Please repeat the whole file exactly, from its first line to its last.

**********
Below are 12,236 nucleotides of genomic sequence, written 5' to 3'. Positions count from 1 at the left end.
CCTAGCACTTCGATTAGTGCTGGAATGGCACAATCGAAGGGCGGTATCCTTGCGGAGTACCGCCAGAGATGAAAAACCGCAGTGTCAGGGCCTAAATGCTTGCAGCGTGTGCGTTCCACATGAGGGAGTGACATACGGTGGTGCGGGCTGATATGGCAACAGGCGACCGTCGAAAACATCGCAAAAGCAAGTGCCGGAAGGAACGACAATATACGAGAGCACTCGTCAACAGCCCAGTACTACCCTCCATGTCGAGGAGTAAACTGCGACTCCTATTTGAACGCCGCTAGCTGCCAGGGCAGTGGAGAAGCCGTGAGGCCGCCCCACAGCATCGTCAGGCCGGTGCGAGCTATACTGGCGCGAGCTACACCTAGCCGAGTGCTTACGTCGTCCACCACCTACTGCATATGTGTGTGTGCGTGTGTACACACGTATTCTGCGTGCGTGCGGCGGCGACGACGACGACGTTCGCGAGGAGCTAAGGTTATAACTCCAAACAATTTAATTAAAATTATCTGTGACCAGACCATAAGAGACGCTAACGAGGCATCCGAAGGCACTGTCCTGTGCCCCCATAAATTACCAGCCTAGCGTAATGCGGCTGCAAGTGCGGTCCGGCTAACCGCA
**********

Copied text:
Below are 12,236 nucleotides of genomic sequence, written 5' to 3'. Positions count from 1 at the left end.
CCTAGCACTTCGATTAGTGCTGGAATGGCACAATCGAAGGGCGGTATCCTTGCGGAGTACCGCCAGAGATGAAAAACCGCAGTGTCAGGGCCTAAATGCTTGCAGCGTGTGCGTTCCACATGAGGGAGTGACATACGGTGGTGCGGGCTGATATGGCAACAGGCGACCGTCGAAAACATCGCAAAAGCAAGTGCCGGAAGGAACGACAATATACGAGAGCACTCGTCAACAGCCCAGTACTACCCTCCATGTCGAGGAGTAAACTGCGACTCCTATTTGAACGCCGCTAGCTGCCAGGGCAGTGGAGAAGCCGTGAGGCCGCCCCACAGCATCGTCAGGCCGGTGCGAGCTATACTGGCGCGAGCTACACCTAGCCGAGTGCTTACGTCGTCCACCACCTACTGCATATGTGTGTGTGCGTGTGTACACACGTATTCTGCGTGCGTGCGGCGGCGACGACGACGACGTTCGCGAGGAGCTAAGGTTATAACTCCAAACAATTTAATTAAAATTATCTGTGACCAGACCATAAGAGACGCTAACGAGGCATCCGAAGGCACTGTCCTGTGCCCCCATAAATTACCAGCCTAGCGTAATGCGGCTGCAAGTGCGGTCCGGCTAACCGCA